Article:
Advanced Image Quality, PRT & New AA Modes
Advanced Image Quality
Much has been said about AMD’s claims of leading edge texture filtering quality on the HD 6000-series but for the most part, it was an improvement over previous generations. Whether it was up to expectations is still open for debate but the Southern Islands family is once again claiming to have virtually eliminated the flickering and artifacts that sometimes appear in games.
In order to high the high note in terms of texture filtering, Southern Islands cards feature an improved anisotropic filtering algorithm that’s designed to virtually eliminate shimmering in high resolution textures. This may sound like a tall order to fulfill but after seeing it in action, we’re confident AMD can deliver this time around.
One of the beauties of this new filtering algorithm is its ability to run without additional buffering so there is no drain on system resources. In addition, it is automatically enabled to gamers should see vastly improved image quality without having to dive into the Catalyst Control Panel.
Introducing PRT (Partially Resident Textures)
One of the main challenges for today’s GPUs is how to handle large amounts of high resolution textures when moving through a scene. Presently, when a player moves through a game environment the texture information in upcoming frames is constantly loaded between the disk, CPU and the graphics card. Usually the effect of this preloading is seamless but as larger amounts of information are loaded, stuttering can occur.
AMD’s solution to this somewhat complex problem is to leverage the local memory on the GPU and allow it to act as a true texture caching system. Essentially, upcoming textures are prefetched from the CPU and disk and stored locally on the GPU until they are ready to be used by the application. In a way this can almost be considered a form of texture “streaming” and should help eliminate the stutter normally associated with scene loading.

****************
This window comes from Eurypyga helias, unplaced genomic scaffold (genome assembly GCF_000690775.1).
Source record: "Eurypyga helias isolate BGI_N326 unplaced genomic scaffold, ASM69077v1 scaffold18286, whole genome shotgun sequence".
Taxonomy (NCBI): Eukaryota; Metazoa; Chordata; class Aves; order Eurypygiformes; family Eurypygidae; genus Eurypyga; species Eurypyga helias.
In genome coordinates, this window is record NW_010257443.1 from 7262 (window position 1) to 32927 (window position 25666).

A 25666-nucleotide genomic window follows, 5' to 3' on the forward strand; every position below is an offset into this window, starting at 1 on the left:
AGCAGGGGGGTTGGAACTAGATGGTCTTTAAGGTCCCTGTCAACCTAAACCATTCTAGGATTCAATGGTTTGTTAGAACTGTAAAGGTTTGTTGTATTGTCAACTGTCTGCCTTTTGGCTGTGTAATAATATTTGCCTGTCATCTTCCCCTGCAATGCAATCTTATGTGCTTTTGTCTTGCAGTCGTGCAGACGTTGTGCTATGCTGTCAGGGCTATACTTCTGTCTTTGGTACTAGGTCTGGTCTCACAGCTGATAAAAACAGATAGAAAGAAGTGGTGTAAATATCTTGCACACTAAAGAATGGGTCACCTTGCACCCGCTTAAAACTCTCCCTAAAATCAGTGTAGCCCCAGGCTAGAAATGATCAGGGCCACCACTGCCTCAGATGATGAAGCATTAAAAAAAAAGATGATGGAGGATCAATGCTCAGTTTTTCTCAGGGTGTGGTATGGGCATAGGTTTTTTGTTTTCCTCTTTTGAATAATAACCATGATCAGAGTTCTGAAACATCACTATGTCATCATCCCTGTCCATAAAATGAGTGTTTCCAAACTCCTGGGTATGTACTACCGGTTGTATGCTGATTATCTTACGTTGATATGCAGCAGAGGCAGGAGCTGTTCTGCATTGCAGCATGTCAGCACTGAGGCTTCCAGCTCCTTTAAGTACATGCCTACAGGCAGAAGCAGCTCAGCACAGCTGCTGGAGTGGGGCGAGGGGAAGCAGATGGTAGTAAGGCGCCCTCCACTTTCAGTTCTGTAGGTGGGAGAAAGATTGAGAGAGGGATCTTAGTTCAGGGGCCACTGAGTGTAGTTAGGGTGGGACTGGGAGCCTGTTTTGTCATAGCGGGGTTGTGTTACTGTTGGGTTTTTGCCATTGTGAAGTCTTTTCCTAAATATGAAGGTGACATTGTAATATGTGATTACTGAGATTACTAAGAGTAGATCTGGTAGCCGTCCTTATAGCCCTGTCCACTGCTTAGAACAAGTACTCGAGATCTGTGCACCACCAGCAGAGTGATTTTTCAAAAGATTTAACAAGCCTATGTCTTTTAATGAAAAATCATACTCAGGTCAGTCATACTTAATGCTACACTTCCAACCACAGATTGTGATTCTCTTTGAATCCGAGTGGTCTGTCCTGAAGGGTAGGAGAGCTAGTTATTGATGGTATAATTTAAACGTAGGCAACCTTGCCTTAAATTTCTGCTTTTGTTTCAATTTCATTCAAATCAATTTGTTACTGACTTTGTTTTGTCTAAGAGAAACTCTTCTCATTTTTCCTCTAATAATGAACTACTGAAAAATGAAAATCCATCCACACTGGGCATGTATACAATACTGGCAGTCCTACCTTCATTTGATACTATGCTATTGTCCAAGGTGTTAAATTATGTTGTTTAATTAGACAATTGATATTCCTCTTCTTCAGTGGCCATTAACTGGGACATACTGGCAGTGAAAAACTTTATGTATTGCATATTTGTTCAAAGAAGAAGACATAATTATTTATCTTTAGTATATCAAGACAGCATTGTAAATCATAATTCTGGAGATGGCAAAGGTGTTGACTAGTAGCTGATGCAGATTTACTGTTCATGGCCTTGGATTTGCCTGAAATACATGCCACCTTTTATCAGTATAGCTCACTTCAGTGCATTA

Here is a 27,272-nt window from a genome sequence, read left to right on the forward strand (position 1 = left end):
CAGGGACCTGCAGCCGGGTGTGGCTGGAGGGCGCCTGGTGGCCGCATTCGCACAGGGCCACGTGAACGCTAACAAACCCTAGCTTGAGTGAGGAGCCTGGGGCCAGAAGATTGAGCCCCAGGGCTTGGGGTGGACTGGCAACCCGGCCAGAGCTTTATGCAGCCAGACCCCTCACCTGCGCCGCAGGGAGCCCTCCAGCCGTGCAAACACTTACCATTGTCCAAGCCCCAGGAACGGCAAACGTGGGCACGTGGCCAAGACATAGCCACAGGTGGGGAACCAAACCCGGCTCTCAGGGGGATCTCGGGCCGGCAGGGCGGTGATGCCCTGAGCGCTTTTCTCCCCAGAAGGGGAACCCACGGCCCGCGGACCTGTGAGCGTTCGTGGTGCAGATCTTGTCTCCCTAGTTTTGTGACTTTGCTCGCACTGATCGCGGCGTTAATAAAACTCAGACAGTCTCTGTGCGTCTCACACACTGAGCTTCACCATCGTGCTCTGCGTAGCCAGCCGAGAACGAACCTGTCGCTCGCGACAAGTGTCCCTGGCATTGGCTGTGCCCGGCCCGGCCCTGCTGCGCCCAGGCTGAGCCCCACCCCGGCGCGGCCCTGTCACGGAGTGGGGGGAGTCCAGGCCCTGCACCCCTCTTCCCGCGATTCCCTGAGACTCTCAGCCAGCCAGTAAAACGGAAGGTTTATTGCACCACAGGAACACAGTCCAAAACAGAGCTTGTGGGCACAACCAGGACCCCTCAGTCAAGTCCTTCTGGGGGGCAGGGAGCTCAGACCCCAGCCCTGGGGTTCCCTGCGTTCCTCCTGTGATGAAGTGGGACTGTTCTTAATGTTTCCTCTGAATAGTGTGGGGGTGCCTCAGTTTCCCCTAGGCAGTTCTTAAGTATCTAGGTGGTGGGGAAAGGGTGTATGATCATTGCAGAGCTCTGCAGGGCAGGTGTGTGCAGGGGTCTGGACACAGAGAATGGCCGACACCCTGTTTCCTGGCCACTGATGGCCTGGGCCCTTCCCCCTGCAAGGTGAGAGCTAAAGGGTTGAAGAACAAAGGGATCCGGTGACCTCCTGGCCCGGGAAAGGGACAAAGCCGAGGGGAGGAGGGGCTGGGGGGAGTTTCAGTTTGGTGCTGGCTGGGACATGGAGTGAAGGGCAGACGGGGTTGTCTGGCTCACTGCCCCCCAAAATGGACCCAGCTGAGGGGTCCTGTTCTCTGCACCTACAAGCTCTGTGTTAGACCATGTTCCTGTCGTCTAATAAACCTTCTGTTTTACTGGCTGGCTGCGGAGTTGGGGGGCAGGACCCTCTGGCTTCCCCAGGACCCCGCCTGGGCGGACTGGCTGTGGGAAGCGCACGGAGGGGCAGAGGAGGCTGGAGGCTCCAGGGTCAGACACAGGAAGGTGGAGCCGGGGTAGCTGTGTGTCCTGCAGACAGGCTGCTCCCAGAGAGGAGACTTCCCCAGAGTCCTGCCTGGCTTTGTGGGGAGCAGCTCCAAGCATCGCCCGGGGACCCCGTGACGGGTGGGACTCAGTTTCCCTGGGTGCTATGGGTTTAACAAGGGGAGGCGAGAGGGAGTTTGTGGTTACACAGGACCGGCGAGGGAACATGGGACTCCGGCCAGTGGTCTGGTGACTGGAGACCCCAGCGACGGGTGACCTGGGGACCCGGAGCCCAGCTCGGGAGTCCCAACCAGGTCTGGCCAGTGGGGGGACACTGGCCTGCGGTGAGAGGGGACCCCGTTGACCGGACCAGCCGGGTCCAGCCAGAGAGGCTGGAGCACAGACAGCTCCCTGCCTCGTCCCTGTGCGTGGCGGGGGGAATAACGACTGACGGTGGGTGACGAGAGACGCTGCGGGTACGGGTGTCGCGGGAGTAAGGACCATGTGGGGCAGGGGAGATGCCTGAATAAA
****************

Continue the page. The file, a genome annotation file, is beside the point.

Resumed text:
In addition to preloading, PRT can also dynamically load selected textures based on when they will be needed instead of loading every bandwidth-hogging texture all the time. This should help eliminate the memory footprint the feature requires.
Unfortunately for gamers Partially Resident Textures technology is application controlled so it has to be built into a game engine before it can be utilized. Supposedly, AMD’s development team is working with game developers to include this feature in upcoming releases but there aren’t any titles on the horizon that will put it to good use.
New Anti Aliasing Modes: MLAA 2.0 & SGSSAA
Morphological AA or MLAA was introduced by AMD back when the HD 6870 was first announced. In a nutshell it is form of fullscreen anti-aliasing that delivers an image quality which is comparable to Super Sample AA, but can be implemented with a fraction of SSAA’s performance hit. The AA algorithms are calculated more efficiently by leveraging GPGPU compute abilities alongside Microsoft’s DirectCompute API. Since the post-processing filtering is done by DirectCompute, the whole scene can be quickly analyzed so this AA method isn’t limited to only certain aspects of a given image. One of the more interesting benefits of Morphological AA being done through a standalone API is the fact that it can be used for both 2D and 3D scenes. Thus, it can be applied to things like video, Flash apps and more. In addition, since it is controlled directly through AMD’s Catalyst Control Center and makes use of DirectCompute, Morphological AA has the ability to be forced in any DX9, DX10 or DX11 game.
Unfortunately, one of the tradeoffs was lower performance but with the introduction of MLAA 2.0, quality has been slightly improved while system resource requirements have been minimized. The result should be better image quality without a significant impact upon in game performance.
Starting in the 12.3 beta due out later this month, AMD will be including yet another anti aliasing routine into their Catalyst Control Center’s bag of tricks. Sparse Grid Supersampling Anti Aliasing or SGSSAA has been a hot topic on game developer boards since it allows for ultra high image quality through the use of advanced AA techniques.
In layman’s terms, SGSSAA is meant to calculate each individual frame as a whole as opposed to MSAA’s method of analyzing polygonal edges and applying a simple AA mask. Not only does this approach allow for a dynamic level of detail but all elements of a scene receive anti aliasing which includes textures, polygon edges, shadows and shader modules. Unfortunately, these types of calculations take a massive amount of horsepower but the tradeoff should be some of the most realistic in game scenes we’ve experienced.
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